Malnutrition occurs in all body sizes. This applies not only to those diagnosed with eating disorders, but to those who are engaging in restrictive diets, including those prescribed by healthcare providers. The behaviors involved in dieting can be similar behaviors to those that occur in people with eating disorders, and can also carry medical risks in people of all body sizes. In the setting of severe restrictive diets, we can see signs and symptoms of malnutrition, such as fatigue, poor concentration, dizziness, irregular or loss of periods, vitamin deficiencies, slow heart rate, ketones in the urine, elevated liver tests, and constipation, which can occur irrespective of body size. In addition, dieting can often lead to the development of eating disorders.
As Dr. Deb Burgard, a psychotherapist and one of the founders of the Health at Every Size® movement has eloquently stated, “ We prescribe for fat people what we diagnose as eating disordered in thin people”. In some people, the eating behaviors are prescribed and praised, and in others they are treated as pathological. When a healthcare provider recommends dieting and weight loss, it is a prescription for disordered eating and malnutrition.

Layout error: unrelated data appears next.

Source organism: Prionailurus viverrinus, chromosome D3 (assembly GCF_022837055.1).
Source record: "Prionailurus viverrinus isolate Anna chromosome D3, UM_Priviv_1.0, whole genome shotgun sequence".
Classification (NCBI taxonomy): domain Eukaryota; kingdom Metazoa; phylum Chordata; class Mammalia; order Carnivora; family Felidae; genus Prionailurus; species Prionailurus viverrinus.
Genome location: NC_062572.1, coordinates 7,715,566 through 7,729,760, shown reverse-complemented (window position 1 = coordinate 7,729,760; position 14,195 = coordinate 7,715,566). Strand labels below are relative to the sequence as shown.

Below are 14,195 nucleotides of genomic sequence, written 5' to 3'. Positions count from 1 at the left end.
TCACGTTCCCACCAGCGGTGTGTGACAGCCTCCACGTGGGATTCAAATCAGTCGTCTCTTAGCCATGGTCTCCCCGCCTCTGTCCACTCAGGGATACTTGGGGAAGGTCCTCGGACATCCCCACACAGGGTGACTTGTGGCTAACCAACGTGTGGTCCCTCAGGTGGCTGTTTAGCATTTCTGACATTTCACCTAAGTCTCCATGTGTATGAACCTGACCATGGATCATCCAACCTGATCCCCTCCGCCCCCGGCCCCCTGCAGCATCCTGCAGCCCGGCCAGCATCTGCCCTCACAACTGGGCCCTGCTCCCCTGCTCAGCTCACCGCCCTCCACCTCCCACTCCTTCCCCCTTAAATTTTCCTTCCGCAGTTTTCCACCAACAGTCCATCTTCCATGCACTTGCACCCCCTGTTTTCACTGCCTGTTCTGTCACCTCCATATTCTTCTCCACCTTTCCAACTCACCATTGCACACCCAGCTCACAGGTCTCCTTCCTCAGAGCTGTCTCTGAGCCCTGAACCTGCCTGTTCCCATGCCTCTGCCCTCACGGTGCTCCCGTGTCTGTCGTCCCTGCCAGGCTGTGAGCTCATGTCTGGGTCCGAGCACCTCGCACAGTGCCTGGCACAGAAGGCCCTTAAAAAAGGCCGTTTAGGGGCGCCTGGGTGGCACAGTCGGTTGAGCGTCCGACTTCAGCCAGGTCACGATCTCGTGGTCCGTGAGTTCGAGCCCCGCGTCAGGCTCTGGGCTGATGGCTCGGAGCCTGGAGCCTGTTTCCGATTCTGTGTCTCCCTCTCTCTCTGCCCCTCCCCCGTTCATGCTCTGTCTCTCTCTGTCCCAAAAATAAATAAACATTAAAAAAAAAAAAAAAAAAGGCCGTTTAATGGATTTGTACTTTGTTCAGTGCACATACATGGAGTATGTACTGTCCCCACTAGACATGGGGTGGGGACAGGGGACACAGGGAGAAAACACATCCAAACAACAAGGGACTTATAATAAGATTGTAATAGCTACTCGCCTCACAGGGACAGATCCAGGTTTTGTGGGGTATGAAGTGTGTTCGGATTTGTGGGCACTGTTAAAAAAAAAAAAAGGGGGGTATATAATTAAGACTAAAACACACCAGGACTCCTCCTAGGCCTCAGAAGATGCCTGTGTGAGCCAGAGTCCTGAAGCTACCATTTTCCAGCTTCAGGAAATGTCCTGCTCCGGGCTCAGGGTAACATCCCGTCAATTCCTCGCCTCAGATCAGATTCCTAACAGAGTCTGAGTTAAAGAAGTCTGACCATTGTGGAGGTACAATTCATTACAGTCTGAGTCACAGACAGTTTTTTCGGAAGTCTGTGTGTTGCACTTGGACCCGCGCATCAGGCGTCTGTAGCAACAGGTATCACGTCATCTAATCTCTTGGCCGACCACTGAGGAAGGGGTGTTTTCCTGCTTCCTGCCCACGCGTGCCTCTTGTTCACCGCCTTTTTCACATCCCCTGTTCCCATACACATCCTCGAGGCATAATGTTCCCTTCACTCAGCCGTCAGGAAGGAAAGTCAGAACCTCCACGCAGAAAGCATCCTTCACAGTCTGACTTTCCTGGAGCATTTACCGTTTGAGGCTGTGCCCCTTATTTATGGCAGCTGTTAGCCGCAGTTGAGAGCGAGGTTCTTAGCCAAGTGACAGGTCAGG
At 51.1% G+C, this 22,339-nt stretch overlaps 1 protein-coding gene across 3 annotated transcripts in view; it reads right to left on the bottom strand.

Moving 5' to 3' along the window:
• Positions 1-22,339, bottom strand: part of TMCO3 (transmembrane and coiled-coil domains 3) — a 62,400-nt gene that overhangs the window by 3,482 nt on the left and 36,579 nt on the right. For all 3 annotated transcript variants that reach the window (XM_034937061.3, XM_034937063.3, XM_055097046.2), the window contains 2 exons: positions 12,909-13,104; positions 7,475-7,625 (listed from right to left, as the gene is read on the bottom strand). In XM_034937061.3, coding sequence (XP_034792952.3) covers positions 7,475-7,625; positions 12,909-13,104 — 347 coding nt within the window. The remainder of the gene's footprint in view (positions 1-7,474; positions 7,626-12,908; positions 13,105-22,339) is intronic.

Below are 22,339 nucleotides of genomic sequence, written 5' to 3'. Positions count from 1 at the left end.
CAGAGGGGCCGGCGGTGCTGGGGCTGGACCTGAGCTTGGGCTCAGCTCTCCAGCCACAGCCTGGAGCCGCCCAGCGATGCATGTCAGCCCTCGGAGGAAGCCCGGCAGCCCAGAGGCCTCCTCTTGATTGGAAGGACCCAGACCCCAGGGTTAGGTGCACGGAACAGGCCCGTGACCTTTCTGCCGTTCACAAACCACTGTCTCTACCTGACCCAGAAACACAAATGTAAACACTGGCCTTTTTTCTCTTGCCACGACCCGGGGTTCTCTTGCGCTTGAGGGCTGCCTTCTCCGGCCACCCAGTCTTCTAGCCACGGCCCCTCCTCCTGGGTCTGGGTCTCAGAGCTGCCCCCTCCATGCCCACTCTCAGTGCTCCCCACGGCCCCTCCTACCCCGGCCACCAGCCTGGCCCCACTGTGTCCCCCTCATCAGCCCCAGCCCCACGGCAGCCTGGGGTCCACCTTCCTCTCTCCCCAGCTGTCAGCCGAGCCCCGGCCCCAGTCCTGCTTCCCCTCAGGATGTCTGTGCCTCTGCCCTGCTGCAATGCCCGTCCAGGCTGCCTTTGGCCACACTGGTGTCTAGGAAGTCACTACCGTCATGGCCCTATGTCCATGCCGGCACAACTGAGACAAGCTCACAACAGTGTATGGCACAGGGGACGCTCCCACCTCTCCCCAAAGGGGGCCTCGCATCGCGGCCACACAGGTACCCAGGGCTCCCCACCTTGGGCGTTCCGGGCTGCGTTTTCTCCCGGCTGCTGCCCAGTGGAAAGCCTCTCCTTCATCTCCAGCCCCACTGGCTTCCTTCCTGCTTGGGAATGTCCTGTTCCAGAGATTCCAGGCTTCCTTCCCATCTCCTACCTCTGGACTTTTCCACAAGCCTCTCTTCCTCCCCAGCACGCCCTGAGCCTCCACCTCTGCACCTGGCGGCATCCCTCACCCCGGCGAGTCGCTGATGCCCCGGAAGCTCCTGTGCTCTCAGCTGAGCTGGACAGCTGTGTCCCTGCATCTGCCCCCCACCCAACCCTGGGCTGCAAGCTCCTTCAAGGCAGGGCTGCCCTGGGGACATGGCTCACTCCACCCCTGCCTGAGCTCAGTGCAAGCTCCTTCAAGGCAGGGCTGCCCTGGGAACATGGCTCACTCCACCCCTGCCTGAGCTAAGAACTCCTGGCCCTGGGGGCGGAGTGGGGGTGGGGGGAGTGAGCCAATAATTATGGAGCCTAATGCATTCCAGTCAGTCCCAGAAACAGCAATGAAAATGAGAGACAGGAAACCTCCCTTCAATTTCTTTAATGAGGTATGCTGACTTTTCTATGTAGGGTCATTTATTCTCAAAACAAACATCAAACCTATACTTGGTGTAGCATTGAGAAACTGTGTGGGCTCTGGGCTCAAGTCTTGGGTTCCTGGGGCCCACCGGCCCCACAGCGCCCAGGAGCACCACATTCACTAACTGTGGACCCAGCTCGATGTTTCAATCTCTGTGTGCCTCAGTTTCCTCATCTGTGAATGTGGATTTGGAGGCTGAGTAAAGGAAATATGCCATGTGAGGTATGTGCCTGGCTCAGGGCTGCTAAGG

Eating disorders and their complications occur on a continuum and across the spectrum of diverse body sizes. Their existence is intertwined with diet culture and weight stigma within our society and weight-centric healthcare system. By acknowledging our weight bias and how it affects our perceptions of eating disorders, it can help us to not just improve the care for people with eating disorders, but can help us see the harm in the way that weight is approached in healthcare.
- Work of Erin Harrop MSW, PhC, as presented at the International Conference on Eating Disorders.
- Sawyer et al. Physical and Psychological Morbidity in Adolescents With Atypical Anorexia Nervosa. Pediatrics. April 2016. 137 (4).
- Jenkins et al. Weight suppression as a predictor variable in the treatment of eating disorders: A systematic review. J Psychiatr Ment Health Nurs. 2018 Jun;25(5-6):297-306
- Berner et al.Menstrual cycle loss and resumption among patients with anorexia nervosa spectrum eating disorders: Is relative or absolute weight more influential? Int J Eat Disord. 2017 Apr;50(4):442-446
- Deb Burgard, PhD https://www.medicaldaily.com/biggest-loser-weight-loss-slow-metabolism-384465
- National Eating Disorders Association. www.nationaleatingdisordersassociation.org